9V/57mohm is about 160A, which the spice simulation shows.

    The question you're asking is to predict the output voltage after the switch has turned off. This is more difficult - not impossible - but does involve solving the differential equation. You can, however, verify voltage by using i(t)=C*dv/dt. If you trust that the simulation has solved the differential equation correctly (no doubt in my mind) then the spice simulation shows at 7s that dt is about 46us. This equates to dv being 73.6V at t=switch open. This dv/dt will fall as t goes on, but the result is 'on par' for the final voltage result.

    Maybe I'll solve the differential equation tonight - but I'm not making any promises.

    This is different from how a boost converter works though - we're solving for steady state values.

    Wikipedia has good output voltage prediction calculations for a boost converter run in continuous and discontinuous modes. Though I haven't derived them myself.
     
  9. KCHARROIS

    Thread Starter Member

    Jun 29, 2012
    292
    1
    Good prediction but I believe you need to take the average current over time and then use it in your formula i(t)=C*dv/dt. So for average I just used 0.636 * 160 and then plugging the values into your formula I got 46.8V, I know the average might be wrong but it is fairly close to the voltage accross the capacitor 47V.

    Thanks again you've given out great advice and insigh,t the only real thing to really determine now is calculating why it took 46us to discharge.

    Thanks
     
  10. tindel

    Active Member

    Sep 16, 2012
    568
    193
    It takes 46us to charge because that's what the differential equation solves too! :p :D

    I'll take a closer look at solving the differential equation on paper tonight. (I'm at work today - no rest for the weary).

    I too am enjoying the discussion, and you keep coming back - so I'll continue to help (or try to)! :D
     
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  11. tindel

    Active Member

    Sep 16, 2012
    568
    193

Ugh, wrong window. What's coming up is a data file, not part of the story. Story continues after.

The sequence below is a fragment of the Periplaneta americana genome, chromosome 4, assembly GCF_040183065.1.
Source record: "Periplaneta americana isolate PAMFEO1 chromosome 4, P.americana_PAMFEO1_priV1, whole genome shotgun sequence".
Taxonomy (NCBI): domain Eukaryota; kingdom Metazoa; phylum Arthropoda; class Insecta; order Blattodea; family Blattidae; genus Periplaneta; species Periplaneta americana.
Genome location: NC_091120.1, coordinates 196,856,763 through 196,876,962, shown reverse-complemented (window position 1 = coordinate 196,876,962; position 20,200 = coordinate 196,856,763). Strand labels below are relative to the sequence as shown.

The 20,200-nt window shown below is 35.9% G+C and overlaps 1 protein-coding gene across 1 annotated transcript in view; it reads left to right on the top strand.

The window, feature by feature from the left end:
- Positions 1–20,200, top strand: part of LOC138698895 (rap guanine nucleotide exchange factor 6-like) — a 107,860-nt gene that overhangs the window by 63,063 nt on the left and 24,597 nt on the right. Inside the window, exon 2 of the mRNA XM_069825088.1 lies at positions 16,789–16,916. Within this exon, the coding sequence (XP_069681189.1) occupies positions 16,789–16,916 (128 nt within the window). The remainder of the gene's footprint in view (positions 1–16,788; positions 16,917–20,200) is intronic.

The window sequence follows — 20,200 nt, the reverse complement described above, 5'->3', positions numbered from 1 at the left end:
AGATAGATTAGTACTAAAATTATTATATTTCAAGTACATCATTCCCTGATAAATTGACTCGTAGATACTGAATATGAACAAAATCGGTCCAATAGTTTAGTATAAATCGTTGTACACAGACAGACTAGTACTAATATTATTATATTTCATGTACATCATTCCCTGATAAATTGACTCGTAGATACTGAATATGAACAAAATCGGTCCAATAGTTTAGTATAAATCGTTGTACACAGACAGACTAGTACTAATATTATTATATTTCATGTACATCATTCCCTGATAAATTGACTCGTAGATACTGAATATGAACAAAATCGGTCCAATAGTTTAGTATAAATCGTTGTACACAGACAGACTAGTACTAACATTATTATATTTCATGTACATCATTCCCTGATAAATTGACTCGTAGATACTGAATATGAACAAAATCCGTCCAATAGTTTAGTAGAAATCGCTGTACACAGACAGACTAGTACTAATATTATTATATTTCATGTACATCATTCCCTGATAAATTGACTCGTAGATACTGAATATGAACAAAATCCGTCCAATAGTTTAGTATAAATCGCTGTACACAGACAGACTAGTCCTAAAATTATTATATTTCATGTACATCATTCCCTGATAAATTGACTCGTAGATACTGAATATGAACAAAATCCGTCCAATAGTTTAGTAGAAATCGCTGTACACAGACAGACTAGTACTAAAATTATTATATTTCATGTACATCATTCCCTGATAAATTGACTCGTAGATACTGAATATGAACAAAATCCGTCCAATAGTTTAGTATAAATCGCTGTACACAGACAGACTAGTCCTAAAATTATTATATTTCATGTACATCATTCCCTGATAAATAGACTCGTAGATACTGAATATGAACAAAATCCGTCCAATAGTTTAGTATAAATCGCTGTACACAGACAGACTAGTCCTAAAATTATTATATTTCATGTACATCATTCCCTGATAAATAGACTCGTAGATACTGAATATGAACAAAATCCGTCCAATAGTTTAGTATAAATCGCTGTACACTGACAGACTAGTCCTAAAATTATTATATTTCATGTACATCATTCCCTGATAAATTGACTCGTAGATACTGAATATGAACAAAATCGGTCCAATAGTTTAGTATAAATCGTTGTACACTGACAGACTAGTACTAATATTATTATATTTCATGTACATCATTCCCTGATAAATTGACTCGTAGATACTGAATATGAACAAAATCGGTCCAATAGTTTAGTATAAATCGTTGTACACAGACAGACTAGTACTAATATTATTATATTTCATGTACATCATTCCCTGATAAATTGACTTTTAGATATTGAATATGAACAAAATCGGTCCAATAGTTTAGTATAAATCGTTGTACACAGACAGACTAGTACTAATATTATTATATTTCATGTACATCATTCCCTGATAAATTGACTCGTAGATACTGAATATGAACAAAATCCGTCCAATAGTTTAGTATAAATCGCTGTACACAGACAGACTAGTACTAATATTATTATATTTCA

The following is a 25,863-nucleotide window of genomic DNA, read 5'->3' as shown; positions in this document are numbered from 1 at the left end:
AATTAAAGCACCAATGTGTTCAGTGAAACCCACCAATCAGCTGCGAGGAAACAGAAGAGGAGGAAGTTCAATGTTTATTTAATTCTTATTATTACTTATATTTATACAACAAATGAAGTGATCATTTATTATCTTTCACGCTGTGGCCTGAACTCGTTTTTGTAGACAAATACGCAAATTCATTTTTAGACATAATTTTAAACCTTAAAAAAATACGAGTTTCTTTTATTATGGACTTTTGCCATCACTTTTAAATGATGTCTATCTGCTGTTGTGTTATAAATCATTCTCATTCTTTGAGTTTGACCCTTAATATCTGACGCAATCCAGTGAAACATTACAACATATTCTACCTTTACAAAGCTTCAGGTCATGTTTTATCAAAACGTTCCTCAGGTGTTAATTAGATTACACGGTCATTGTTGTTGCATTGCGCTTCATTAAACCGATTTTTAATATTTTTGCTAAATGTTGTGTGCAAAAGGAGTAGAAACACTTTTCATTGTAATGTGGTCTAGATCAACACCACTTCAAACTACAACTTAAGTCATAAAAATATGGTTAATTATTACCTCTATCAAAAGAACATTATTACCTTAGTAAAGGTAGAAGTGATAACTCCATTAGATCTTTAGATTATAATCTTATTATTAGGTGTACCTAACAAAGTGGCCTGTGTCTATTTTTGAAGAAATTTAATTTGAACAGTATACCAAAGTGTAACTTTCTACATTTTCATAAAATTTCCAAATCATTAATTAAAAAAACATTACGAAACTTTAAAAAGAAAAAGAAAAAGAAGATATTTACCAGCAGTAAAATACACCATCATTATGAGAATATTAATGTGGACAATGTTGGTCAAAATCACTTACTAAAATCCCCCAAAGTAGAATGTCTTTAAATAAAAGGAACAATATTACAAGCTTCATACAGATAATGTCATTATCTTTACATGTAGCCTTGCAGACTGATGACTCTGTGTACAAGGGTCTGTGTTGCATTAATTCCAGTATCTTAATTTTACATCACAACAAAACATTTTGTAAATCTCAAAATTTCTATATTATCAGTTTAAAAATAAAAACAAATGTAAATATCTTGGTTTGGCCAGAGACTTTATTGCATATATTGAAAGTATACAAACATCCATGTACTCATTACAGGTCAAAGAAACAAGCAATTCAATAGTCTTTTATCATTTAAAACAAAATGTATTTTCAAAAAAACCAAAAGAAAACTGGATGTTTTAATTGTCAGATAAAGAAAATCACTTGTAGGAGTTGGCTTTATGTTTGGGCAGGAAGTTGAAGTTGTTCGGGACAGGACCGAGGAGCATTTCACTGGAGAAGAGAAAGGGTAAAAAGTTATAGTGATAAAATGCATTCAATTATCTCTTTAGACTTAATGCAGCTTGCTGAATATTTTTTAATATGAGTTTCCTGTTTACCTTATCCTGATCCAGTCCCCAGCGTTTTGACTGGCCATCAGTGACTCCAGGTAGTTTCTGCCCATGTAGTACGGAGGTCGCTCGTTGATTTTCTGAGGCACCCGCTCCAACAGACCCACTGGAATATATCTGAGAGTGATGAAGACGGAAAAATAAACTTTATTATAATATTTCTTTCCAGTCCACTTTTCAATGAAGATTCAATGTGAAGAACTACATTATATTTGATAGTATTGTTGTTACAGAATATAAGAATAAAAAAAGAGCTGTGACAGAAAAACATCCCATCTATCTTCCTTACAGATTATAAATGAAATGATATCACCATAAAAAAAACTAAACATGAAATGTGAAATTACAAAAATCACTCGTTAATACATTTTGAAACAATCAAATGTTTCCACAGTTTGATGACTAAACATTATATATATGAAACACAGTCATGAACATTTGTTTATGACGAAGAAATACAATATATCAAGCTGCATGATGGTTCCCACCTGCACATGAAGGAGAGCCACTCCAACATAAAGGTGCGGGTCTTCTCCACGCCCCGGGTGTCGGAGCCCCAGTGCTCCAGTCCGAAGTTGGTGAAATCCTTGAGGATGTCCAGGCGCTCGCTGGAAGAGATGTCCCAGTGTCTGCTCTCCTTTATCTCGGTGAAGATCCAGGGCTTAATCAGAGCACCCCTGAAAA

Well, I did give it an honost shot today - And I have a formula for the short cycle, but with the input being a step function instead of starting at 9V.

    The approach I was taking was to put things into the frequency domain (Laplace transform) and convert back to the time domain. I couldn't figure out how to make the system think that the input was at 9V for a long time. The Laplace of a DC source is Vsource/s -> which equates to a step function, not a long time function. I'll get it with some more time, but I will have family in town the rest of the week and don't know how much I'll get to work on it.

    The function I derived was:
    V_{FET}(t)=\frac{V_{in}(t)*R_{FET}}{R_{FET}+R_{L}}\left[-e^{-\frac{R_{FET}+R_{L}}{L}*t}+1\right]

    I_{FET}(t)=\frac{V_{FET}(t)}{R_{FET}}

    If you plot these you will get a rise from 0V to 9V*Rfet/(Rfet+Rl) in about 1ms...

    Give me some time and I'll get the functions - it will just take some more head scratching with the Laplace transforms. Or you can do them yourself.
     
  12. KCHARROIS

    Thread Starter Member

    Jun 29, 2012
    292
    1
    Woah, just a little out of my league lol although, I did find a good pdf that did help explain how to calculate Vout, current, ripple, etc. The only thing I dont really understand is how does Vin + Vl + Vo = 0.

    Vin = 12
    Vl = -12
    Vo = 24

    12 - 12 + 24 = 24???


    I have briefly seen the laplace transform so not quite sure how to use that approach but I do appreciate the help.

    Thanks
     
    Last edited: May 28, 2013
  13. tindel

    Active Member

    Sep 16, 2012
    568
    193